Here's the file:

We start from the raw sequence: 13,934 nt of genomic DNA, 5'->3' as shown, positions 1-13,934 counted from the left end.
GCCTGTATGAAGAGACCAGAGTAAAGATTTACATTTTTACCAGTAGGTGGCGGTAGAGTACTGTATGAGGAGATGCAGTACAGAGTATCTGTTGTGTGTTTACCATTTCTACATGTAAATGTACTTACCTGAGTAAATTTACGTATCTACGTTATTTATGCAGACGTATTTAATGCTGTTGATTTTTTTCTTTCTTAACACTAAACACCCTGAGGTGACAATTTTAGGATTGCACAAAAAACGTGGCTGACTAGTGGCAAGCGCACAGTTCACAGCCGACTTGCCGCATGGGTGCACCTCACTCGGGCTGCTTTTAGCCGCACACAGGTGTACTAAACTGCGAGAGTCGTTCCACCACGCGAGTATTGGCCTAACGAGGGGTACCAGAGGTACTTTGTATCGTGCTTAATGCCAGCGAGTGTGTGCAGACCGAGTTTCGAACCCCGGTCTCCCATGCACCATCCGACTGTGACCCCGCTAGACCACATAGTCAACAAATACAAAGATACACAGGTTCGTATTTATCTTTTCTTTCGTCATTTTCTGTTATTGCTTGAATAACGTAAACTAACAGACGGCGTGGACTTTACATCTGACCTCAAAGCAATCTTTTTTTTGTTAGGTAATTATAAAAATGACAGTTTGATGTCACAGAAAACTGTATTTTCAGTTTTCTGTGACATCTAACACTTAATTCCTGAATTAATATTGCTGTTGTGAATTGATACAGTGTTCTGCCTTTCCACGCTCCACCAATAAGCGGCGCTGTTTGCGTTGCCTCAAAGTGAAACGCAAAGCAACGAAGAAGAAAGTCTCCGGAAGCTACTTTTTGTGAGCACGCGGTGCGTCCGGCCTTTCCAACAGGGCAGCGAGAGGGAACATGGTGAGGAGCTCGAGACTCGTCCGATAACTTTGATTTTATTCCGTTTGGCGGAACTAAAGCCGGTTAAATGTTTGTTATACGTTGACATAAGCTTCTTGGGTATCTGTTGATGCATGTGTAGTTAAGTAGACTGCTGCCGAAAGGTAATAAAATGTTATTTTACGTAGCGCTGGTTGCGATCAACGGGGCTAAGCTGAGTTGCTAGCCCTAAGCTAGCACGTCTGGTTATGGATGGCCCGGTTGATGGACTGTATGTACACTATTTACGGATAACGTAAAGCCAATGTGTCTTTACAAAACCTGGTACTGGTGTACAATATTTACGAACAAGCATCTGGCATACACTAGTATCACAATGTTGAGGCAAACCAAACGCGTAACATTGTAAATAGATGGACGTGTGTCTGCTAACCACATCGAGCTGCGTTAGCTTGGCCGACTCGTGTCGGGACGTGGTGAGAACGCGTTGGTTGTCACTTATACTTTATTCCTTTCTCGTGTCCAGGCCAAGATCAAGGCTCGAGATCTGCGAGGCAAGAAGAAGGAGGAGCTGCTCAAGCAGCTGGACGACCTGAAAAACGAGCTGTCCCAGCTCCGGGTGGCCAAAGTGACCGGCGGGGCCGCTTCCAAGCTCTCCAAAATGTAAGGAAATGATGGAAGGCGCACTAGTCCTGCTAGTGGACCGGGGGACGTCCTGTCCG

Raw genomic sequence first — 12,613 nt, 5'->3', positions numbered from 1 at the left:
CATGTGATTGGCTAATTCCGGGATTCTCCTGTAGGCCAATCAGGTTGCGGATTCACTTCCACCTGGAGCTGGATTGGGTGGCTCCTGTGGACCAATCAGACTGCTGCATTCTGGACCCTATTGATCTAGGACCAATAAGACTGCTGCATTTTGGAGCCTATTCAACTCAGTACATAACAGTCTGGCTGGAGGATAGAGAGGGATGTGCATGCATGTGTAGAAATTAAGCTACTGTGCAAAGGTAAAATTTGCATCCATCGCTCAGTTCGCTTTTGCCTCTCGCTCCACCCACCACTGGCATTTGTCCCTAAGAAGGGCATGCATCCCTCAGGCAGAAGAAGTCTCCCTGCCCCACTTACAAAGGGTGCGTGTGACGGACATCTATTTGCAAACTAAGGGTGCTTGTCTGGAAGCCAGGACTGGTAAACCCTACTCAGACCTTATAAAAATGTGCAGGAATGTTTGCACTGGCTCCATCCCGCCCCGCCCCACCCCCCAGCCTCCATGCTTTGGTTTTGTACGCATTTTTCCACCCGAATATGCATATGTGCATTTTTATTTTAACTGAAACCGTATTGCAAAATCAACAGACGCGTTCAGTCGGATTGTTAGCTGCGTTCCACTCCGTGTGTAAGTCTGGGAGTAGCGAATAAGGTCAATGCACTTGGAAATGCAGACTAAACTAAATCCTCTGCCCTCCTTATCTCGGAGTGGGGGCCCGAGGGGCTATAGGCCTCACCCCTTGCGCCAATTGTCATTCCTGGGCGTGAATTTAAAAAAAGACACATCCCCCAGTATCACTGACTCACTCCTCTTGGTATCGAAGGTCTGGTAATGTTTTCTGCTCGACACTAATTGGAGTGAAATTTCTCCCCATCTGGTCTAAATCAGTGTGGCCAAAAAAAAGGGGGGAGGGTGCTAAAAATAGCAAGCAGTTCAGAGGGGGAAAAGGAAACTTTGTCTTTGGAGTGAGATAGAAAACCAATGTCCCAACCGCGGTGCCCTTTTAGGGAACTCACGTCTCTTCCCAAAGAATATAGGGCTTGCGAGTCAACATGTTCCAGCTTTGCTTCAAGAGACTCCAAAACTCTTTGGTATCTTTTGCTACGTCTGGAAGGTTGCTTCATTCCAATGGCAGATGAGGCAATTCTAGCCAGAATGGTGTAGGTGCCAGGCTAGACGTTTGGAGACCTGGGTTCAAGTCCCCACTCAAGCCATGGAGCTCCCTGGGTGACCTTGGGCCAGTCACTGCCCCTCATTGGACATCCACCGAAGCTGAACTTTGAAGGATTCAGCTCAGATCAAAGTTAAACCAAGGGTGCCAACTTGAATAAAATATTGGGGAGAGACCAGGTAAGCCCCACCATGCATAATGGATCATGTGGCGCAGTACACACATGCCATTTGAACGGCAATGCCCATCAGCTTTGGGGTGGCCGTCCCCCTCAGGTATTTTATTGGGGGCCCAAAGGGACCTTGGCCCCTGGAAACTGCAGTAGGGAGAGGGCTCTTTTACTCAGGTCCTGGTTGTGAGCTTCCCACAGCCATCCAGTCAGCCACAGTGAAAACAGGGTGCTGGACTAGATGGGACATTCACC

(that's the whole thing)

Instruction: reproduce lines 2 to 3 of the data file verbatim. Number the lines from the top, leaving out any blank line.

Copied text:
GCCTGTATGAAGAGACCAGAGTAAAGATTTACATTTTTACCAGTAGGTGGCGGTAGAGTACTGTATGAGGAGATGCAGTACAGAGTATCTGTTGTGTGTTTACCATTTCTACATGTAAATGTACTTACCTGAGTAAATTTACGTATCTACGTTATTTATGCAGACGTATTTAATGCTGTTGATTTTTTTCTTTCTTAACACTAAACACCCTGAGGTGACAATTTTAGGATTGCACAAAAAACGTGGCTGACTAGTGGCAAGCGCACAGTTCACAGCCGACTTGCCGCATGGGTGCACCTCACTCGGGCTGCTTTTAGCCGCACACAGGTGTACTAAACTGCGAGAGTCGTTCCACCACGCGAGTATTGGCCTAACGAGGGGTACCAGAGGTACTTTGTATCGTGCTTAATGCCAGCGAGTGTGTGCAGACCGAGTTTCGAACCCCGGTCTCCCATGCACCATCCGACTGTGACCCCGCTAGACCACATAGTCAACAAATACAAAGATACACAGGTTCGTATTTATCTTTTCTTTCGTCATTTTCTGTTATTGCTTGAATAACGTAAACTAACAGACGGCGTGGACTTTACATCTGACCTCAAAGCAATCTTTTTTTTGTTAGGTAATTATAAAAATGACAGTTTGATGTCACAGAAAACTGTATTTTCAGTTTTCTGTGACATCTAACACTTAATTCCTGAATTAATATTGCTGTTGTGAATTGATACAGTGTTCTGCCTTTCCACGCTCCACCAATAAGCGGCGCTGTTTGCGTTGCCTCAAAGTGAAACGCAAAGCAACGAAGAAGAAAGTCTCCGGAAGCTACTTTTTGTGAGCACGCGGTGCGTCCGGCCTTTCCAACAGGGCAGCGAGAGGGAACATGGTGAGGAGCTCGAGACTCGTCCGATAACTTTGATTTTATTCCGTTTGGCGGAACTAAAGCCGGTTAAATGTTTGTTATACGTTGACATAAGCTTCTTGGGTATCTGTTGATGCATGTGTAGTTAAGTAGACTGCTGCCGAAAGGTAATAAAATGTTATTTTACGTAGCGCTGGTTGCGATCAACGGGGCTAAGCTGAGTTGCTAGCCCTAAGCTAGCACGTCTGGTTATGGATGGCCCGGTTGATGGACTGTATGTACACTATTTACGGATAACGTAAAGCCAATGTGTCTTTACAAAACCTGGTACTGGTGTACAATATTTACGAACAAGCATCTGGCATACACTAGTATCACAATGTTGAGGCAAACCAAACGCGTAACATTGTAAATAGATGGACGTGTGTCTGCTAACCACATCGAGCTGCGTTAGCTTGGCCGACTCGTGTCGGGACGTGGTGAGAACGCGTTGGTTGTCACTTATACTTTATTCCTTTCTCGTGTCCAGGCCAAGATCAAGGCTCGAGATCTGCGAGGCAAGAAGAAGGAGGAGCTGCTCAAGCAGCTGGACGACCTGAAAAACGAGCTGTCCCAGCTCCGGGTGGCCAAAGTGACCGGCGGGGCCGCTTCCAAGCTCTCCAAAATGTAAGGAAATGATGGAAGGCGCACTAGTCCTGCTAGTGGACCGGGGGACGTCCTGTCCG

Raw genomic sequence first — 12,613 nt, 5'->3', positions numbered from 1 at the left: